It’s mid-July and the garden at the Williams Street Farmhouse is overflowing with vegetables and berries. Although it feels like summer has just begun, this is the time we normally start putting things away for the winter. Over the years, we have experimented with various ways to preserve our garden bounty, and have found there is no one-size-fits-all solution. What we use over the winter depends very much on how we cook, which is constantly changing. One year we use up every last parsnip, and have shredded frozen zucchini left over and the next year it is opposite. Every year we try something new and keep finding amazing products like Matt’s fermented tomatillo salsa.
No matter which method you choose, start with best quality produce for the tastiest and most nutritious results. Vegetables that are overly mature do not store well. Also, process vegetables as soon as possible after you harvest them. Produce continues to respire after harvest and enzymes begin breaking it down, affecting flavor and nutrition.
- Canning: Canned produce is convenient because it is shelf stable and will last for years. It requires no thawing or cleaning or rehydrating. Unfortunately, it is laborious, destroys up to 65% or the original nutrition value, and can be dangerous if not done properly. We can tomatoes, jam, applesauce, and bone broth.
- Cold Storage: Easy when you have a good spot to do it, as the veggies require minimal preparation. Temperature needs to stay 35-40º and humidity around 90-95% for optimum storage for most vegetables. We insulated a small room in our unheated garage and put in a heater on a thermostat. You can also adapt a crawl space or minimally heated garage.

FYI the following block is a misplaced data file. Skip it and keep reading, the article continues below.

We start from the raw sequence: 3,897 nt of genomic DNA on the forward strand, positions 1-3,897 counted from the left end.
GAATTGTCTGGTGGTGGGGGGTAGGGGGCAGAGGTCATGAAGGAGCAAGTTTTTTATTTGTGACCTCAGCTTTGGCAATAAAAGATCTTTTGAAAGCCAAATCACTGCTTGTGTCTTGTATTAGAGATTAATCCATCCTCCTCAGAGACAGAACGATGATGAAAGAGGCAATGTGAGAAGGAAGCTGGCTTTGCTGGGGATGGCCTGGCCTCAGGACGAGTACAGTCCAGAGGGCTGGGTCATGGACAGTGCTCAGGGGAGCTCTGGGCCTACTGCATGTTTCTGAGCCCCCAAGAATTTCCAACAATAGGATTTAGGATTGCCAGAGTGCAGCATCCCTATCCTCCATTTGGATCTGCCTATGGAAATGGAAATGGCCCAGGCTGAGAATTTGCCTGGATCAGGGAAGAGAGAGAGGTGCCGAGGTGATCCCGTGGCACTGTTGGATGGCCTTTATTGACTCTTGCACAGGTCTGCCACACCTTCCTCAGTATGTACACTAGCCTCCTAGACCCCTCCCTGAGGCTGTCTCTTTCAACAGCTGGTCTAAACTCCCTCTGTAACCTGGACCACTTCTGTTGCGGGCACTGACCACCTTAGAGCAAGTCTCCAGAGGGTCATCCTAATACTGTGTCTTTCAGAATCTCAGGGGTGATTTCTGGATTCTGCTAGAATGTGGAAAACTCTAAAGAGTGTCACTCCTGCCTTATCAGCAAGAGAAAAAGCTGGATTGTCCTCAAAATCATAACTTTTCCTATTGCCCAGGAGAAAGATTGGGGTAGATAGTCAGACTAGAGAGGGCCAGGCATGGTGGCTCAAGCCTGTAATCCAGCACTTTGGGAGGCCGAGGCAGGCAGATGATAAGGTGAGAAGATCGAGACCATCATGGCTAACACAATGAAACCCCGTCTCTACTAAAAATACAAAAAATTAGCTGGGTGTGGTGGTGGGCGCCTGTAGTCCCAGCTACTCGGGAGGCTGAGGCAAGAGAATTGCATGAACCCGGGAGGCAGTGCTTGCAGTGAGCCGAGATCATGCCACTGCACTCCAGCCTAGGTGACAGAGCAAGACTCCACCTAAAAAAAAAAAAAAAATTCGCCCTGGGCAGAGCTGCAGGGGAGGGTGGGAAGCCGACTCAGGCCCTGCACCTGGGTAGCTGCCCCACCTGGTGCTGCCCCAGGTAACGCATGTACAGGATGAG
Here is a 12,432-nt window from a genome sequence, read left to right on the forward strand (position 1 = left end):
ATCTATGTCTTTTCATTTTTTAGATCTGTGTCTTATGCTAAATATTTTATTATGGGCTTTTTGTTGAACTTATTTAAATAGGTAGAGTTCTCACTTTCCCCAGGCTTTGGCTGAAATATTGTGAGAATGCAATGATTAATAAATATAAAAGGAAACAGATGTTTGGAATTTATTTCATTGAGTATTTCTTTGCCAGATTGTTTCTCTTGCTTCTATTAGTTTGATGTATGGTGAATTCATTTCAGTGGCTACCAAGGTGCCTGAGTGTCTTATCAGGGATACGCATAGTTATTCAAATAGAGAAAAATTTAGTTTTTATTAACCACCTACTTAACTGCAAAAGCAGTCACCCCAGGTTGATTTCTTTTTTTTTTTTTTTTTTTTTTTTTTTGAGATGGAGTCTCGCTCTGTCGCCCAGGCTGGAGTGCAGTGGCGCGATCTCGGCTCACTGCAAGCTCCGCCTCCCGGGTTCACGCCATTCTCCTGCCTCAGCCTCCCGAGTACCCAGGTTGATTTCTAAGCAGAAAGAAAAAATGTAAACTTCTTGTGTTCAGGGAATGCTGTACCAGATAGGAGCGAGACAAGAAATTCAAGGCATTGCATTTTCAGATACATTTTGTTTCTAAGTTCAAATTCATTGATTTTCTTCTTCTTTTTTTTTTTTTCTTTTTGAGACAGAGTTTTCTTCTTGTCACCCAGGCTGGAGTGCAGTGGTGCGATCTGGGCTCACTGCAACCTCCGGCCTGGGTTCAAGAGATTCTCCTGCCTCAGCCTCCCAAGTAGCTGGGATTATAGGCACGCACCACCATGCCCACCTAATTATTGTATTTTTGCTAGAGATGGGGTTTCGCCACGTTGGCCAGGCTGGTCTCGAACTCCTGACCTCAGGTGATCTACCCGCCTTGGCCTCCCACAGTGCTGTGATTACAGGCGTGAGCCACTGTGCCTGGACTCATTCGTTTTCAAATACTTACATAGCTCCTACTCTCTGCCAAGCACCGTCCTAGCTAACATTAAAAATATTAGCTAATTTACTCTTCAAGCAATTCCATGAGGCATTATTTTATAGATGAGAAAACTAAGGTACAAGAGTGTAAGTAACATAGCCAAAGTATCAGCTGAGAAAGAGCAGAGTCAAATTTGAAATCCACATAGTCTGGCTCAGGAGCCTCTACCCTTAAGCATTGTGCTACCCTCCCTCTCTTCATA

- Drying: A simple and ancient method of preserving food, dried foods are easily stored. The nutritional content is similar to frozen foods, and the flavor is better than canned. Many herbs lend themselves well for drying, although you can dry many fruits and vegetables as well. Most vegetables need to be blanched before drying.
- Freezing: Freezing is an easy way to store food that preserves many nutrients. Generally vegetables that are eaten cooked as well as already cooked foods freeze well. The downside is that you can quickly run out of freezer space and freezers are expensive to buy and run. It also takes a little planning to take what you need out of the freezer ahead of time so it can defrost slowly.
- Fermentation: The only method of food preservation that actually increases the nutritional content of the food! Fermented food is extremely good for you, and can actually heal many gut problems. Many people are familiar with sauerkraut, but you can ferment almost anything. Fermented food must be stored in a refrigerator or cold storage to slow fermentation.
One of the most difficult aspects of leaving this fall is not having our normal food stores. I can’t quite imagine what we are going to cook! I am so used to having our garden food available in some form or another year-round. Matt and I cleaned out our cold storage yesterday and found a treasure trove of garden products. Perfect produce preserved in various mediums ready whenever we want… chutney, relish, jam, wine, and the best surprise… our very own raw apple cider vinegar.
Since we can’t take all our garden produce and preserves with us on our trip, we are selling what we can at our new self-serve farm stand in our garage. I stock it up on Mondays, Wednesdays, and Saturdays when we are around, but you can stop by anytime and see what we have! Leave your money in the jar and if you don’t see something you want, don’t hesitate to ask. It has been a lot of fun sharing our garden bounty!